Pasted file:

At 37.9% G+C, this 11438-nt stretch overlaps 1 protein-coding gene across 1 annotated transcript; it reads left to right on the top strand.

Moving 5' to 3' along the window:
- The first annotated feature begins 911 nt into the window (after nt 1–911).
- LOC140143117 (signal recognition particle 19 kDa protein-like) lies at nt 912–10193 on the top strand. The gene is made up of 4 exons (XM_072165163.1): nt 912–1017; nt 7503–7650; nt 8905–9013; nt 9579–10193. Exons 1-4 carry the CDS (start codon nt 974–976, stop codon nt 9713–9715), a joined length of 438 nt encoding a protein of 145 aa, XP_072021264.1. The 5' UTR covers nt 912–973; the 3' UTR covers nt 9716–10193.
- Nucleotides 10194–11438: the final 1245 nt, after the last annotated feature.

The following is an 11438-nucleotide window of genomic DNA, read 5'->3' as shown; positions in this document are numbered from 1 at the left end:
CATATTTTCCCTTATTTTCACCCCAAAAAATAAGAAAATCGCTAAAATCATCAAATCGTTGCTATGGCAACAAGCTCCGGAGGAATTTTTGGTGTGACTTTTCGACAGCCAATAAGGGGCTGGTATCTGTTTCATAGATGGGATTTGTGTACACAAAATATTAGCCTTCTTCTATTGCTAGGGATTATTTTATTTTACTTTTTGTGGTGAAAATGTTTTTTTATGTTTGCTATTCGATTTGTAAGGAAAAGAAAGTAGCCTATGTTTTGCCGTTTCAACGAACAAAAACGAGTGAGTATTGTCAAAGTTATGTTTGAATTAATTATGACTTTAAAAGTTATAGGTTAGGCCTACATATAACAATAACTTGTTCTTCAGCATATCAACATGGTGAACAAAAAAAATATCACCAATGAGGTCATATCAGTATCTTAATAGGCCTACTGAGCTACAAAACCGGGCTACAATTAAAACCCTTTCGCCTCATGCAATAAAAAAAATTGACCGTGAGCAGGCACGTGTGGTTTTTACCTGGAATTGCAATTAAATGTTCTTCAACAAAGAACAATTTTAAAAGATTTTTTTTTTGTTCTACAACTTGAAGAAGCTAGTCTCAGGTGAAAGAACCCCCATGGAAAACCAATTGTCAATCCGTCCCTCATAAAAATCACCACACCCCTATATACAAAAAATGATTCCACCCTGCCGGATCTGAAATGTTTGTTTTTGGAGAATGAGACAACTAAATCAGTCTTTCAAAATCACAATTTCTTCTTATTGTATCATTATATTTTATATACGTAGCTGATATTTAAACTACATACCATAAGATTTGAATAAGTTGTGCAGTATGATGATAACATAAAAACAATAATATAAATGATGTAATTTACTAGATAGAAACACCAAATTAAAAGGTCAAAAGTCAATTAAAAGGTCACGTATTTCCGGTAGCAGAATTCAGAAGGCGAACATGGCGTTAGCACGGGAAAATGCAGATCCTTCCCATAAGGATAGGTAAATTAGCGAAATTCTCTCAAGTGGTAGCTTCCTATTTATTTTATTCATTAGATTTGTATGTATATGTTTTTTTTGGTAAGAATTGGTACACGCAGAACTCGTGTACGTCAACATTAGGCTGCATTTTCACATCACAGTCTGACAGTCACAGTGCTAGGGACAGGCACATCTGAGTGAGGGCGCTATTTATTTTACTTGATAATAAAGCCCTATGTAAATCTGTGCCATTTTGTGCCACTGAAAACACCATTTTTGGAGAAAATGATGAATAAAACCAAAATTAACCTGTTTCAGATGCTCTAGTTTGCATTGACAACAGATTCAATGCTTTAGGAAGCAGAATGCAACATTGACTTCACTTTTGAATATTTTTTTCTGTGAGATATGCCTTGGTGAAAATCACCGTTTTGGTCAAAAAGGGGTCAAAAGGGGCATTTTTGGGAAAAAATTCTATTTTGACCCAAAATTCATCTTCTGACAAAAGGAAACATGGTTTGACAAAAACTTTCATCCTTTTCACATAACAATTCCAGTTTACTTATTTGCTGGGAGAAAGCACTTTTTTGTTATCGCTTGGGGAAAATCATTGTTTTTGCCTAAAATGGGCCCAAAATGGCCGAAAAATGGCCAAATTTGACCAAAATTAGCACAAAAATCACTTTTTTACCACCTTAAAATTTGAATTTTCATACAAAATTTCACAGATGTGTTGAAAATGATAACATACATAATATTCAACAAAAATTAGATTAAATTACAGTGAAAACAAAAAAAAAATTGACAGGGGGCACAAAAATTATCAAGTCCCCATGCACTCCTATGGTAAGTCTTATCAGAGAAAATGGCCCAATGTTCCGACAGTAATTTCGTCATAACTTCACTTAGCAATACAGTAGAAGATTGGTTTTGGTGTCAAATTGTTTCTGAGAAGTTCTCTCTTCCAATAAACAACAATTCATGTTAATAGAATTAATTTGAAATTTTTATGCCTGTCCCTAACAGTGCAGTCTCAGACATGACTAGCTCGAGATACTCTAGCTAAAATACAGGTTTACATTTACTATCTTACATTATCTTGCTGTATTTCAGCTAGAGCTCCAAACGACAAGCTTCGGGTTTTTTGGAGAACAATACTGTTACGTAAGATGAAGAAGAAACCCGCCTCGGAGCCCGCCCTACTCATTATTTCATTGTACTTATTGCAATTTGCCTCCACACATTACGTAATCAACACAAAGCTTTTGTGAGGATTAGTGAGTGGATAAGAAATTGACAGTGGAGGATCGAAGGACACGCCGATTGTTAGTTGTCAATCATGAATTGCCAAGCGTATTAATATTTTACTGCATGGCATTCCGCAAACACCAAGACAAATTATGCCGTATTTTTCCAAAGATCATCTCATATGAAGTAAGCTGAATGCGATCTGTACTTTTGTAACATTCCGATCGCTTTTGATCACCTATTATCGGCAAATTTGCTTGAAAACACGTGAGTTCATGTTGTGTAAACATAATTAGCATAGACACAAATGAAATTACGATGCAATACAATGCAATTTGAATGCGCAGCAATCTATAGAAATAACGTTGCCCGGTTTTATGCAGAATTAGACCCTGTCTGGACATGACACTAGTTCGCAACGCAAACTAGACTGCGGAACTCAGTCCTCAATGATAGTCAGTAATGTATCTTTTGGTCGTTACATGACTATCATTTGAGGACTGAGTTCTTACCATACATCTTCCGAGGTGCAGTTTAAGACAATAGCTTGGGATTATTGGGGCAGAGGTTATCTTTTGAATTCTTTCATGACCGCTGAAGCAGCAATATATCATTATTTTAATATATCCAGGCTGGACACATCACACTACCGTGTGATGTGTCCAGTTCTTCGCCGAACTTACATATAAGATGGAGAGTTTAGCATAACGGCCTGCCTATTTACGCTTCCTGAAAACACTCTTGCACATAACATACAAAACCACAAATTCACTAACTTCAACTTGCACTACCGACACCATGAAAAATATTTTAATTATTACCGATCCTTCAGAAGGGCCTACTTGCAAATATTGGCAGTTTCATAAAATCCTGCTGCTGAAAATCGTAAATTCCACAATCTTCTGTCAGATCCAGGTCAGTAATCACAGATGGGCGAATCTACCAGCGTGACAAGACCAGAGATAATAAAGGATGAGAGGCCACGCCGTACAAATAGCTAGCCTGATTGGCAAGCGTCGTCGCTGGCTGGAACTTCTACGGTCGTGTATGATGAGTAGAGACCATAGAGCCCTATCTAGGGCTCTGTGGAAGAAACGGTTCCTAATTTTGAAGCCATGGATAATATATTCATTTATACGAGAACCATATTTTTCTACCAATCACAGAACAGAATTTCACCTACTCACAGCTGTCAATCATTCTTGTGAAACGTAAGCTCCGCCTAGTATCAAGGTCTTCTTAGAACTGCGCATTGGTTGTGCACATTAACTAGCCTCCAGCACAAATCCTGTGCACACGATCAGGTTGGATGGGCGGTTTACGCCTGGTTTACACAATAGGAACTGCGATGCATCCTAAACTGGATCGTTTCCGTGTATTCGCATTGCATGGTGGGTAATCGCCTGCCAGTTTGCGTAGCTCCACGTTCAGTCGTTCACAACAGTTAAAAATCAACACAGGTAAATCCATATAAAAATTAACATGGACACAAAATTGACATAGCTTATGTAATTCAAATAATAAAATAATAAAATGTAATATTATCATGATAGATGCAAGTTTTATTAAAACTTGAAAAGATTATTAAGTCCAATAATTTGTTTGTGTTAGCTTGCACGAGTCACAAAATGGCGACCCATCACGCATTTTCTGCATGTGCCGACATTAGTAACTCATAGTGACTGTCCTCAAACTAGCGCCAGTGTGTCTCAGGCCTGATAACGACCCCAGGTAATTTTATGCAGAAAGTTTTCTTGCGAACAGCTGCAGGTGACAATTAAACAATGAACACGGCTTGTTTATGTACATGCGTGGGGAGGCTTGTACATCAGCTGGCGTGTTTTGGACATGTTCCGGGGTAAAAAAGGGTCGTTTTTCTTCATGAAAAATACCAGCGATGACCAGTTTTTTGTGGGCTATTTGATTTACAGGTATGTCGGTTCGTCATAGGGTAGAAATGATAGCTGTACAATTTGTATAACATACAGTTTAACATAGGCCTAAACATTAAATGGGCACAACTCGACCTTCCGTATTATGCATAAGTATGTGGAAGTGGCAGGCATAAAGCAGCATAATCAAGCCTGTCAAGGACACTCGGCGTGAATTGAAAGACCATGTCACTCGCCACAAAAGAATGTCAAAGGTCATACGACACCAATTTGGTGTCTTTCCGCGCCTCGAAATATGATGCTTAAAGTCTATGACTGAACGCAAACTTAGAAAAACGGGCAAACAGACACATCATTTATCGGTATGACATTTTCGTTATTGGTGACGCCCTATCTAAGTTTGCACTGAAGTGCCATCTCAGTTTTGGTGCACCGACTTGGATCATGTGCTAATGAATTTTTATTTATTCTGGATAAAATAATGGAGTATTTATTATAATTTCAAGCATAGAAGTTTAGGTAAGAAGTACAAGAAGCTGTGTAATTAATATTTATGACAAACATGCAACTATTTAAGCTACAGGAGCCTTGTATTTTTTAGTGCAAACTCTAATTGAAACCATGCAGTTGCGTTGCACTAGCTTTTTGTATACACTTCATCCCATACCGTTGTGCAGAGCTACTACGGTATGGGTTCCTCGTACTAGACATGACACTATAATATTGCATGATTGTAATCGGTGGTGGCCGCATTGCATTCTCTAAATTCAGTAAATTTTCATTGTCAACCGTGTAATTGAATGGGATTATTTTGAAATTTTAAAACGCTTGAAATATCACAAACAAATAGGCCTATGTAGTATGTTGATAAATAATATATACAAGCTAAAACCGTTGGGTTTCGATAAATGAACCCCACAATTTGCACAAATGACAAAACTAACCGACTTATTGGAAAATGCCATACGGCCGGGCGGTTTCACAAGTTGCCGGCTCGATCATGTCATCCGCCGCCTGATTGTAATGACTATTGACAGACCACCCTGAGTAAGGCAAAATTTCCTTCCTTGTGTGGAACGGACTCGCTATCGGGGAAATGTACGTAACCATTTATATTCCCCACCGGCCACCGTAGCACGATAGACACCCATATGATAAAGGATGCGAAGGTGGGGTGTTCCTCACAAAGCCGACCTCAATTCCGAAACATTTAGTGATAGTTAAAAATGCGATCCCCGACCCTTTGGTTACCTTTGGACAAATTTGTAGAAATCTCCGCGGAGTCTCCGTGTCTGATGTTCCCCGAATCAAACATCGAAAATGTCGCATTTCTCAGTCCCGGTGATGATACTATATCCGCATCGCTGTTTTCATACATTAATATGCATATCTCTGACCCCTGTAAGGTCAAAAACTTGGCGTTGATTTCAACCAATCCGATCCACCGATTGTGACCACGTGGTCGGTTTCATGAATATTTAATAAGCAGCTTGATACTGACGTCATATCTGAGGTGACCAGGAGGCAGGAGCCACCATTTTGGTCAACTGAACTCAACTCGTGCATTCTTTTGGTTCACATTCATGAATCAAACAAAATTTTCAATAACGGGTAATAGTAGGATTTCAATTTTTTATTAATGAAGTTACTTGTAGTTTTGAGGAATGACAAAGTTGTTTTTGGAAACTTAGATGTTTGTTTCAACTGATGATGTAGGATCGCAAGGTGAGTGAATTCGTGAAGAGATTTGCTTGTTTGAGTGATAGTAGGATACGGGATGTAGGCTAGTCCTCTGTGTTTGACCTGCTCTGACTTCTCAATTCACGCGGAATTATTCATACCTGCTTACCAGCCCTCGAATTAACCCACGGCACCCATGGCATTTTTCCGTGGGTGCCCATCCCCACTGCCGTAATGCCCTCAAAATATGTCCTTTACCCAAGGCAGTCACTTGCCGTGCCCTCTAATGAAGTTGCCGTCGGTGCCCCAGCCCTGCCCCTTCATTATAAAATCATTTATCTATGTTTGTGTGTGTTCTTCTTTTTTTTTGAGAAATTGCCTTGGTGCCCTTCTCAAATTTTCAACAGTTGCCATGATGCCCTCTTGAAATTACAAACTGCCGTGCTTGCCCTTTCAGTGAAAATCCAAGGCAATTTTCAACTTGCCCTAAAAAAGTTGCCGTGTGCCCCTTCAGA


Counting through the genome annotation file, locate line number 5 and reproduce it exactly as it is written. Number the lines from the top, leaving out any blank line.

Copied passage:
- Nucleotides 10194–11438: the final 1245 nt, after the last annotated feature.